Washington State to Block Trump's Revised Travel Ban

Mar 12, 2017, 00:58

The second travel ban proposed by the Trump administration, redesigned to better withstand legal challenges, is just as likely as the previous ban to reduce travel to the us, industry representatives say.

The new order, unveiled Monday, is due to go into effect March 16. President Trump's previous order was blocked by federal courts. U.S. District Judge James Robart in Washington state blocked the entire order on February 3. That ruling was upheld by an appeals court in San Francisco.

In addition, the states of Washington and Minnesota asked Seattle-based U.S. District Court Judge James Robart to confirm that his existing injunction against key parts of Trump's original travel ban executive order blocks similar portions of the revised directive.

Trump's counselor pointed to Iraq's removal from the revised list is a "great signal" as to how other nations, which are known to "harbor, train or export terrorists", can be removed from the ban.

He said the burden was on the Trump administration to show that the court ruling from last month did not apply to its new policy.

A U.S. Justice Department spokeswoman didn't immediately return a message Friday.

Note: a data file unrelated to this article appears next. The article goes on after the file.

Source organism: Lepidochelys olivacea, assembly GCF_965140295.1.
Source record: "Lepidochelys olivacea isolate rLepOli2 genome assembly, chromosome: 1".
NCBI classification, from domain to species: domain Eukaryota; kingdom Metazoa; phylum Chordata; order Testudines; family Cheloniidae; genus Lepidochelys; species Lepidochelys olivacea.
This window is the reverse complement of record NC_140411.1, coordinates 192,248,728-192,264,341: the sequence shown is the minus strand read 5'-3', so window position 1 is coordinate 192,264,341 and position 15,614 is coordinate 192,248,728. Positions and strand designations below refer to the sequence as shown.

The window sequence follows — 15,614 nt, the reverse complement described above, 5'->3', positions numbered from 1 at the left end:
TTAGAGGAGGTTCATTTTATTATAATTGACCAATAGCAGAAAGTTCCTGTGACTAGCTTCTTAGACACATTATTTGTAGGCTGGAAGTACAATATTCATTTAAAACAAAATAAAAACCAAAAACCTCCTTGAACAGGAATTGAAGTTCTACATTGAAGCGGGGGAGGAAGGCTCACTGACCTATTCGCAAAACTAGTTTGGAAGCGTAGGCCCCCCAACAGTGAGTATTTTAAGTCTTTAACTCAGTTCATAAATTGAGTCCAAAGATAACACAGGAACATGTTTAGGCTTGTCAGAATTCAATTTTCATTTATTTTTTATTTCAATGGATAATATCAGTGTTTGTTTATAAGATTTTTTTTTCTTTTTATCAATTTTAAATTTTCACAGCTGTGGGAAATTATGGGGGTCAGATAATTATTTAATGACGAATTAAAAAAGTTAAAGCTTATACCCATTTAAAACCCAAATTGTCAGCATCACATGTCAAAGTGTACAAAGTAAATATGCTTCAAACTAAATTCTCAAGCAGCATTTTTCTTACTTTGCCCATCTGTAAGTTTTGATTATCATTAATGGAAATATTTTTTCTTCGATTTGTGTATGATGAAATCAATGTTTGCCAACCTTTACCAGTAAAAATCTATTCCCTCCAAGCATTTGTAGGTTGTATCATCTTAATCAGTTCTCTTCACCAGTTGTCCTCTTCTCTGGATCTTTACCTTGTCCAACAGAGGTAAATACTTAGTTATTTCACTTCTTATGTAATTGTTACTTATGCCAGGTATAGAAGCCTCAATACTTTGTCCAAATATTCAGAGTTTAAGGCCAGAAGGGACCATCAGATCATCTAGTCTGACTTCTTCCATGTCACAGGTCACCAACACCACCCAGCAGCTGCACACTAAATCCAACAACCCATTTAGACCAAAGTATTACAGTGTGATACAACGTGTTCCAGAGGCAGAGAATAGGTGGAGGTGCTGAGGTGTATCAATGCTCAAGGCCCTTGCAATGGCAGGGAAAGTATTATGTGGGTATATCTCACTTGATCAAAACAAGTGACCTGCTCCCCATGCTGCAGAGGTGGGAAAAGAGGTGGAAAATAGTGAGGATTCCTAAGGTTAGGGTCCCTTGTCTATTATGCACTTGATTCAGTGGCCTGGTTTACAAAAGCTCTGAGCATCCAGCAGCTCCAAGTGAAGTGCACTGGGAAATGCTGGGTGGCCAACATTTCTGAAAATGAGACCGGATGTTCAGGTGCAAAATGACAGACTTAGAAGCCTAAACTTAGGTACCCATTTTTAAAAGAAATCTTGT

On Twitter Friday, the Washington state Attorney General's Office said Ferguson is reviewing Robart's order with his legal team to determine next steps.

Rex Tillerson recuses himself from Keystone pipeline decision
TransCanada has reapplied for that presidential permit since then, and it's now up to the State Department to approve or deny it. He was referring to a Greenpeace-led campaign to force Tillerson to step away from the pipeline's approval process.

Lawyers representing immigrants and immigrant advocacy groups in Washington state also filed Friday afternoon for a restraining order against Trump's revised order.

He came to the United States in 2014 and was granted asylum past year. He later toned down that language and said he would implement a policy of "extreme vetting" of foreigners coming to the country.

The court showdown in Wisconsin was just one of at least five expected to play out in the coming days as various states, organizations and individuals try to block some or all of Trump's redrafted travel ban order from taking effect as scheduled just after midnight Wednesday night.

He set a March 21 date for a full hearing of the case.

Trump's new executive order was designed with the intention of avoiding the legal hurdles.

Trump signed the new executive order on Monday banning foreign nationals from six Muslim-majority countries from entering the U.S. for 90 days and banning all refugees for 120 days, but excluded green card holders and those with existing valid visas from the order.

Trump has billed the travel ban orders as necessary to prevent terrorist attacks in the USA, but critics say they're poorly tailored to achieve that goal and will result in an anti-American backlash overseas. Waivers are allowed on a case-by-case basis for some business, diplomatic and other travelers.